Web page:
Bia Mara is a neat little fish and chips place near the sleezier streets around Boulevard Anspach. They have a simple concept: doing cheap, sustainable fish and chips, and doing it really well. Having visited a couple of times, I’ve found the weekly special at 12€ to be innovative and tasty, even though one would think fish and chips is a rather basic, and perhaps limited, concept. Recent combinations have included Korean Style Ling with hot red pepper crust and kinchee sauce, Rogan Josh crusted special with lime, mint and coriander sauce, and Malaysian Special Sea Bream with sambal and tamarind sauce. Last time I visited, we tried sea bass with with truffle mayo, and it was just the perfect thing for a slightly hungover sunny stroll on town. Their penchant for curry feels like a true reflection of modern cuisine from the british Isles (although I’ll include the caveat that this in my opinion is true for England – I can’t speak for the quality or popoularity of Irish curry houses).
The owner is incredibly friendly in that nice, Irish way, and makes me wish I had that special skill of making effortless small talk. The menu changes weekly depending on what fish is available, and great care seems to be taken to ensure that the fish is sourced by sustainable methods. In addition to this, they serve Pellegrino and a beer of the week from a local Belgian brewery. On Sundays, they serve Brunch from 12-16 which consists of their weekly special and a bloody mary. So many good things! Seven meatballs out of ten.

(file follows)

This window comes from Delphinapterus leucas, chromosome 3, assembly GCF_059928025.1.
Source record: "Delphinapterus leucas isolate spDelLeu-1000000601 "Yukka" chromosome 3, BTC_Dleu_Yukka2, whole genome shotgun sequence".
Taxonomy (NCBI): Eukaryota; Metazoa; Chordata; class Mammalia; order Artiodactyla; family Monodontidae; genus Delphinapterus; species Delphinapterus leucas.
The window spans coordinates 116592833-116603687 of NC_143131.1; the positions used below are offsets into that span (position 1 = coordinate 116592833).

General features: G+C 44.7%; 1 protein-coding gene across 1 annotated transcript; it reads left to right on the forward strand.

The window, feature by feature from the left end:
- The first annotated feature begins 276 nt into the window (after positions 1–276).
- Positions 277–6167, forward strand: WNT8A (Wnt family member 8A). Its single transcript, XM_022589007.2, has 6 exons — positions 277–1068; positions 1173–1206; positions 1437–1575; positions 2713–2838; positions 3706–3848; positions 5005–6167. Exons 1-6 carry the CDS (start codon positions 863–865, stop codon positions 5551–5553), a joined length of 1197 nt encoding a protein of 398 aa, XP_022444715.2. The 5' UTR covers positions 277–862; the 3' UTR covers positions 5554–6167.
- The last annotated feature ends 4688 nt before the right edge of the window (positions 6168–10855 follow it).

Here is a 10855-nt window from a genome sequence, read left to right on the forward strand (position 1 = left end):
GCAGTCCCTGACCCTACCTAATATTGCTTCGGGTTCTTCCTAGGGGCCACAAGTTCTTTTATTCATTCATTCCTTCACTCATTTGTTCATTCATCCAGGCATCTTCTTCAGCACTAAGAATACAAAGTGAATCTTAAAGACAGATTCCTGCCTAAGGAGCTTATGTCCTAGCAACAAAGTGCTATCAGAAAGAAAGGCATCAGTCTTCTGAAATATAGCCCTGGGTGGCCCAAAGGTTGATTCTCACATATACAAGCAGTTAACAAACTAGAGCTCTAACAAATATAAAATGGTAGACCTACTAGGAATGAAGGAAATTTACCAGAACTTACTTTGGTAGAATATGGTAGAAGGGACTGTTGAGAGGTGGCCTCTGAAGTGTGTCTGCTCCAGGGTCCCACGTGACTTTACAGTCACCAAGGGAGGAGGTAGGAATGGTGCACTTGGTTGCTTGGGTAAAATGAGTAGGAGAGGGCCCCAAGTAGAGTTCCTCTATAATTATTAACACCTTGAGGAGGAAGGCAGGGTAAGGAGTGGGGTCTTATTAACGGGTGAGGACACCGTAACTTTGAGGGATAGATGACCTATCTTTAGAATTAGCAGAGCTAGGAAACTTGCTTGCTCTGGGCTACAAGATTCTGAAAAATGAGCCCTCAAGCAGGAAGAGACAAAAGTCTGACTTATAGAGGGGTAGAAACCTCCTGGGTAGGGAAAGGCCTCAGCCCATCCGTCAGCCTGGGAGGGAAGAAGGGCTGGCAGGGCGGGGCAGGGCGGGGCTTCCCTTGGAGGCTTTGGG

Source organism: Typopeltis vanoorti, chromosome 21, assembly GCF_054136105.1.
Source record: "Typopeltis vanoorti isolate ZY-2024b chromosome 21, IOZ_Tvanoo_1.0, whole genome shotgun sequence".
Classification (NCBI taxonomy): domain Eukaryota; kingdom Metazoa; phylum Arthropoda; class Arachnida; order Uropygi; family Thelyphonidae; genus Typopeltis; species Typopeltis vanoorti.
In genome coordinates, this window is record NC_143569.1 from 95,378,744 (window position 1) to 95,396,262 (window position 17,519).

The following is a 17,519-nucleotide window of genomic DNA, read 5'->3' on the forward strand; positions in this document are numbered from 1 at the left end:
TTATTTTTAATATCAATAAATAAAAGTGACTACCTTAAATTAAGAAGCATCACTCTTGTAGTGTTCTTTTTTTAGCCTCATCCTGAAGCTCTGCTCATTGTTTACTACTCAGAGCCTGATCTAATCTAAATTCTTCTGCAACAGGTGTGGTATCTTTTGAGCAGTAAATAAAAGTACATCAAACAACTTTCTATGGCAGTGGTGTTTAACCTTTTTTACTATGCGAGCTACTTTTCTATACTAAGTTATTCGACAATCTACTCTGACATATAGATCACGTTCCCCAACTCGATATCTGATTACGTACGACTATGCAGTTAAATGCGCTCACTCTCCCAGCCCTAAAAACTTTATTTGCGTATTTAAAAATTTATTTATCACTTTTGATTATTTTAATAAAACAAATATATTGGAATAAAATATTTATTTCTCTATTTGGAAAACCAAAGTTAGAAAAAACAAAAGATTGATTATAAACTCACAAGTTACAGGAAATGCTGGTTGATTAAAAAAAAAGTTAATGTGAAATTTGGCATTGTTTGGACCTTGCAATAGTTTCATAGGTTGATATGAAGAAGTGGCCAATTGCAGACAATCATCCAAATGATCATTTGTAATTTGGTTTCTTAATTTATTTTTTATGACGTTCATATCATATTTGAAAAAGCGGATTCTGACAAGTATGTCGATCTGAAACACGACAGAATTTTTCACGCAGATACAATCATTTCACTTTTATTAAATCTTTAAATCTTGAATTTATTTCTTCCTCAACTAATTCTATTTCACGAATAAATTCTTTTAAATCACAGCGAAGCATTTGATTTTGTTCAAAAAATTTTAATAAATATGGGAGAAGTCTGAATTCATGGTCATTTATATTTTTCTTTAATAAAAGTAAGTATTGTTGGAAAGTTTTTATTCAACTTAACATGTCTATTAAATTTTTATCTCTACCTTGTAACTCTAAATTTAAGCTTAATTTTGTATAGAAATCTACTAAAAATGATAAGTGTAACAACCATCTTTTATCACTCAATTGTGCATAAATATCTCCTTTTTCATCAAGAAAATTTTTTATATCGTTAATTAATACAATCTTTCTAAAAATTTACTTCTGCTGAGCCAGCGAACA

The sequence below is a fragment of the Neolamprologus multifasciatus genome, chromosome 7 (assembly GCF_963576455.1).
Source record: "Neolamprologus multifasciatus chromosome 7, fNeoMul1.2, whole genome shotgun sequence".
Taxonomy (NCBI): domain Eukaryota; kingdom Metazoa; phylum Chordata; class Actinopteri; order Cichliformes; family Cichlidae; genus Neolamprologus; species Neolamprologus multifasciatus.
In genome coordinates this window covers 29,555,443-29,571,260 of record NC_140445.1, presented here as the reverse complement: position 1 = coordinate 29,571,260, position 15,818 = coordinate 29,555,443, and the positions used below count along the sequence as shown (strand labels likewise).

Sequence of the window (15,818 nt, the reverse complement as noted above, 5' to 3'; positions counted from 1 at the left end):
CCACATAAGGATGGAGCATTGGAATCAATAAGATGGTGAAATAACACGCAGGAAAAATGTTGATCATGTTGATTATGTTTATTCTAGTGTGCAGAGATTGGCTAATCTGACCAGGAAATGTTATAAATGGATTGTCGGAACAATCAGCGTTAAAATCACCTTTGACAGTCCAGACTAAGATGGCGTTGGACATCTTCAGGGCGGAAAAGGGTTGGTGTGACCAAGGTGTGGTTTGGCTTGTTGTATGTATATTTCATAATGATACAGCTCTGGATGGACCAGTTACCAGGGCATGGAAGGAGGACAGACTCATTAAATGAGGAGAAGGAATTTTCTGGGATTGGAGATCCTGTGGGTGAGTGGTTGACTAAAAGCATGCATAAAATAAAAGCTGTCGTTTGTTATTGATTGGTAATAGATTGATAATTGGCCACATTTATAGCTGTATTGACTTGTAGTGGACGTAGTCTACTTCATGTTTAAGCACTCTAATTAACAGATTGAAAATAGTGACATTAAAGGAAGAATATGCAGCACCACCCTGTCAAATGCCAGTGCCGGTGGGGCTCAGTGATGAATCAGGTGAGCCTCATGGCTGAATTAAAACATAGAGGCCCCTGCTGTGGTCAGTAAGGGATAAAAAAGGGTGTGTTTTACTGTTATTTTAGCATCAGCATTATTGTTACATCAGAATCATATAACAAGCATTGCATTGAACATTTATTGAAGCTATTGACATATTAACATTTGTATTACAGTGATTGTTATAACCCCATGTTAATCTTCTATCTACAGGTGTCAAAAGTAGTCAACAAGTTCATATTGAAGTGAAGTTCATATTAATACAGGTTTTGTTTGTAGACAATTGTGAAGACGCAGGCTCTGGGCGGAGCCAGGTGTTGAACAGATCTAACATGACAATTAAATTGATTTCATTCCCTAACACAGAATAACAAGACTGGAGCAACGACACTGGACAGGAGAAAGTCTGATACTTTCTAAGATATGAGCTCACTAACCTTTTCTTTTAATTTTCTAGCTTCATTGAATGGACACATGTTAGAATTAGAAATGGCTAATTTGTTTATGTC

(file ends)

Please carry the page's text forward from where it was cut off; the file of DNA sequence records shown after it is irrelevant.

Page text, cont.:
Bia Mara can be found here on the map:
Behold the best tapas I’ve ever had. Two weeks ago I was in Barcelona, and was lucky enough to be taken to Cuidad Contal. Ciudad Contal is the old name for Barcelona, and also a beautiful and popular tapas bar.
Arriving in the afternoon, we avoided the worst queues and were seated rather rapidly after a quick, ice cold beer in the bar (and very cheap at that). The bar had a beautiful display of some of the cold, prepared tapas, and I fell straight away for a beautiful creature resembling a black egg with pink stuff coming out of it. Once seated, Victor managed to decipher my description and ordered fig with mascarpone and jamon (montadito de higo, mascarpone y jamón ibérico, below).
If it’s possible to pick one favourite from the various tapas dishes, this would be it. The sweet, crispy fig mixed with the velvety and rich mascarpone posed a perfect contrast to the salty jamon. It’s no revolutionary dish or combination, but proof that classics are classics for a reason.